- Commercial companies release free tools all the time. So why pay to recreate the functionality you can get from WordPress.com or Google Sites?
- Private individuals release vast quantities of content under Creative Commons Licenses. So why pay for photo libraries when you can use Flickr or Wikimedia?
- Our intranet already works on Microsoft Sharepoint. So why pay tens of thousands for a new content management system for our website unless it becomes necessary?
This approach made it possible to deliver the whole strategy on less than €5,000 over the first two years, mainly spent on extensions to Sharepoint and subscriptions to a few cheap online tools. Nor did we spend much on staff: until last year we only had one full-time person working on online communications – me.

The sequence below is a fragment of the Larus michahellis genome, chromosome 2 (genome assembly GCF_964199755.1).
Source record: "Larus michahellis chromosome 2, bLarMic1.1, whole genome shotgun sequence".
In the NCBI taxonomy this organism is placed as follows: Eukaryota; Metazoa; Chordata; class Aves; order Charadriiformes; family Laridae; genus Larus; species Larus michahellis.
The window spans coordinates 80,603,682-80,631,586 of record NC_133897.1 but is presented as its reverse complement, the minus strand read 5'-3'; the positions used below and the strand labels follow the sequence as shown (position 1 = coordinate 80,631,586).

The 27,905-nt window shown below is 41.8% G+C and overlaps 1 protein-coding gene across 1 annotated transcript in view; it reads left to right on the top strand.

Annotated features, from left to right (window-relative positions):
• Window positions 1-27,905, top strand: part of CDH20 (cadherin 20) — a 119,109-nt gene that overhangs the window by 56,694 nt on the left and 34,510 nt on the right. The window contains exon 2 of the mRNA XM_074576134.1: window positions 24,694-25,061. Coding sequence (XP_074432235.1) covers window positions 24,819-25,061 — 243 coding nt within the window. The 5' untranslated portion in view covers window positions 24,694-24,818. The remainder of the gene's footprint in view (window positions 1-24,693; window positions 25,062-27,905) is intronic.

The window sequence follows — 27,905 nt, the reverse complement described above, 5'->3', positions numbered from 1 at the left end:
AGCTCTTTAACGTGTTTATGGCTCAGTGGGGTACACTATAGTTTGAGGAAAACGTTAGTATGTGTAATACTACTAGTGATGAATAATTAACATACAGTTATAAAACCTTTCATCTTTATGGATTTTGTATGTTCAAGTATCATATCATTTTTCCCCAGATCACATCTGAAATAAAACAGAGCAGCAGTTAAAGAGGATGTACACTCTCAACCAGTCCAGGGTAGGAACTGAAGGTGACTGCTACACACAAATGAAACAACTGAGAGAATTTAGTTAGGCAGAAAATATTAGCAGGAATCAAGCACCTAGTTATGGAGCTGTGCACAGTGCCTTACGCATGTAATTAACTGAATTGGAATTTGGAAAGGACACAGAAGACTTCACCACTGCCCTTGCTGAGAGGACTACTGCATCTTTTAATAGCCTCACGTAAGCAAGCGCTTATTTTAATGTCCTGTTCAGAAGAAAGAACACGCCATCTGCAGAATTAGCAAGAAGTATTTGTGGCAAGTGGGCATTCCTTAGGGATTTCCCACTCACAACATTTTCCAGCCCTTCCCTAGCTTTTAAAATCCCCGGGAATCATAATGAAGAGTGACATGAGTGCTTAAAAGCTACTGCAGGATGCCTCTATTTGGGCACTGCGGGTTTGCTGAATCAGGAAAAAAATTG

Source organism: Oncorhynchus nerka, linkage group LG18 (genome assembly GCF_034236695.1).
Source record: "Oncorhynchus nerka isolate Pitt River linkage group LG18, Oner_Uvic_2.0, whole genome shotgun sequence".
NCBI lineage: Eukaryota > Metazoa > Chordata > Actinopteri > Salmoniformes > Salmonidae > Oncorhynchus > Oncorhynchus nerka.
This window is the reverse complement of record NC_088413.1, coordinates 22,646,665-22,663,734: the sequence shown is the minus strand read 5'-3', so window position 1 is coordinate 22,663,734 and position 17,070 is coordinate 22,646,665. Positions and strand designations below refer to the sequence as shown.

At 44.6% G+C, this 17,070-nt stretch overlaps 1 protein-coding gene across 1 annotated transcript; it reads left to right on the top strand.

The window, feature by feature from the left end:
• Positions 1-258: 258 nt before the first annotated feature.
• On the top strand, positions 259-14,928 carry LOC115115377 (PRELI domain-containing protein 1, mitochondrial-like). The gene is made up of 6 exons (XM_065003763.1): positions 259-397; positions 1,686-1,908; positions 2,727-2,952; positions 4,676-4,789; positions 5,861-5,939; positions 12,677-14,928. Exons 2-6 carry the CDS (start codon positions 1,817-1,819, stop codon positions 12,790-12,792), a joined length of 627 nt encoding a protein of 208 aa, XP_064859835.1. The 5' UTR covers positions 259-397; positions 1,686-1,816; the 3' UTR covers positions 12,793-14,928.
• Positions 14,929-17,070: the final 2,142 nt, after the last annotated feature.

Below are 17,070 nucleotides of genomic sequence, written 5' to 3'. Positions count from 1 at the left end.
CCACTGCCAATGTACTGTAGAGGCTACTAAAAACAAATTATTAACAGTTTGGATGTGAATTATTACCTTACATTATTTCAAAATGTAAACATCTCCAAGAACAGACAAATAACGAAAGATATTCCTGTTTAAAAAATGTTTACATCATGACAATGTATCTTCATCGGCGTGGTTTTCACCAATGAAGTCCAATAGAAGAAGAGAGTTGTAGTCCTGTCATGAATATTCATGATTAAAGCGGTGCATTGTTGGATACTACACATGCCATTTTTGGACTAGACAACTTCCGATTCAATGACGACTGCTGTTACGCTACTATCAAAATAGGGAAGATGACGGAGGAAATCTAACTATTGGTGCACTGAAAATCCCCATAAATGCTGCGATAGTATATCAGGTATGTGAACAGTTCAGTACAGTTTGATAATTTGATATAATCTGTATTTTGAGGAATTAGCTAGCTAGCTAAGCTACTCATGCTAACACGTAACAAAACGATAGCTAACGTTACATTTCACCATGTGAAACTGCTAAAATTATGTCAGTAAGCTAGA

But by refusing to spend money on things we can get free and concentrating our efforts on impact and value for money, we have better sold the value of online communications to ODI. At last ODI has seen the importance of online communications – our researchers and management understand the problem we are trying to solve. We are growing the number of researchers who champion online ways of working and communicating.
But it isn’t just people in ODI that have taken notice. The sector is following us too. The three principles of our online strategy, “being there”, “cradle to grey” and “reusing the wheel”, are popping up in research strategies all over the world and I’m increasingly being invited to present this strategy to my peers.
These are people who understand that online work isn’t about replacing old ways of working, it is about enriching their research. Whatever it is about and wherever it takes place.